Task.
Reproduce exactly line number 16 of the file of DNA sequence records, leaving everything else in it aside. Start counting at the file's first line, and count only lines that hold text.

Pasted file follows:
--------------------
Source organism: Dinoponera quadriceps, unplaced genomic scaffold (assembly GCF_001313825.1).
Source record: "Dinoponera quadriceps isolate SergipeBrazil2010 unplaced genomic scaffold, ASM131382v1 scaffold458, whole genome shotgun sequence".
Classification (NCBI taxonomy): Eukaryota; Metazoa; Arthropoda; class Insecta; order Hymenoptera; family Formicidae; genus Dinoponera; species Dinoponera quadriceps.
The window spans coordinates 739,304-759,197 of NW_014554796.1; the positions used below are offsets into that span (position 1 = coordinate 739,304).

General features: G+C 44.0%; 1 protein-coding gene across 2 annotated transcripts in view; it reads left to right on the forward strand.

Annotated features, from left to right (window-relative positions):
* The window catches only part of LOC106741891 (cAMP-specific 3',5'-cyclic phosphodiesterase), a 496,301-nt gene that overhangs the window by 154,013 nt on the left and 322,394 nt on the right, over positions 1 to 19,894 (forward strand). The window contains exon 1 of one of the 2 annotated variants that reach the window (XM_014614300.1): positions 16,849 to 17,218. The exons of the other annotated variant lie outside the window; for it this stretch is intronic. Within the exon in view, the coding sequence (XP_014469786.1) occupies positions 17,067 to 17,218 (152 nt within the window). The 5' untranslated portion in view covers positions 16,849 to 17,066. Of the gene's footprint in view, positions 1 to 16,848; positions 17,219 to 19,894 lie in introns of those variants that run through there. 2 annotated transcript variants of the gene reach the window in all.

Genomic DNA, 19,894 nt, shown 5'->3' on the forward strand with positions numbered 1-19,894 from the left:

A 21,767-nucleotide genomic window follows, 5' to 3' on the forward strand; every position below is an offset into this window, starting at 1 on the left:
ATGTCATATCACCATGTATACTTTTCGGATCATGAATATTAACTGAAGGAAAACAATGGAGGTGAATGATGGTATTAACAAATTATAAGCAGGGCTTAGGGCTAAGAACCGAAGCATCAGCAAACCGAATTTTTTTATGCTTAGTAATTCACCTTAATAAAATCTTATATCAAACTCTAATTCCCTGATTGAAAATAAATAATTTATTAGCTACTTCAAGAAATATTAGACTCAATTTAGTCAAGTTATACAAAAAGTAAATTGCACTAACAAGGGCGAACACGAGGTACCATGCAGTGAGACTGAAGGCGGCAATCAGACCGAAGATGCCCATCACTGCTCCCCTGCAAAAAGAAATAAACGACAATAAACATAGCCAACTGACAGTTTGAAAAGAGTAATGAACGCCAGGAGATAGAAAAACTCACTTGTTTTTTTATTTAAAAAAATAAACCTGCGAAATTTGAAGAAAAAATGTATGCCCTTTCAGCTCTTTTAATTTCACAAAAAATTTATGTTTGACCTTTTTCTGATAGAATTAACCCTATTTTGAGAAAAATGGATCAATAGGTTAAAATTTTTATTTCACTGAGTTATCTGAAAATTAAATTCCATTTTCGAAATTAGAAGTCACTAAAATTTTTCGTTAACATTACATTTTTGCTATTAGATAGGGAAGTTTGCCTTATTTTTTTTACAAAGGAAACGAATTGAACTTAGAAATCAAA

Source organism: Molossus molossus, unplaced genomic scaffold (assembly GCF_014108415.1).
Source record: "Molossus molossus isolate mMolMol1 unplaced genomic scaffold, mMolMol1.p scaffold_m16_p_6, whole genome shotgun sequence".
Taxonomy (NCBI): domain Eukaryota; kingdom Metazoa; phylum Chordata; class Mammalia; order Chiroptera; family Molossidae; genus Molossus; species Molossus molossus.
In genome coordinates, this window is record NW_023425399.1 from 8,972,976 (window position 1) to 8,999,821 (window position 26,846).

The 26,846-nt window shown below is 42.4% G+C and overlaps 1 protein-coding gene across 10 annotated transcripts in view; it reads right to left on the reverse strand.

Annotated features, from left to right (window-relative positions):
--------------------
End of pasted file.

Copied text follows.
Annotated features, from left to right (window-relative positions):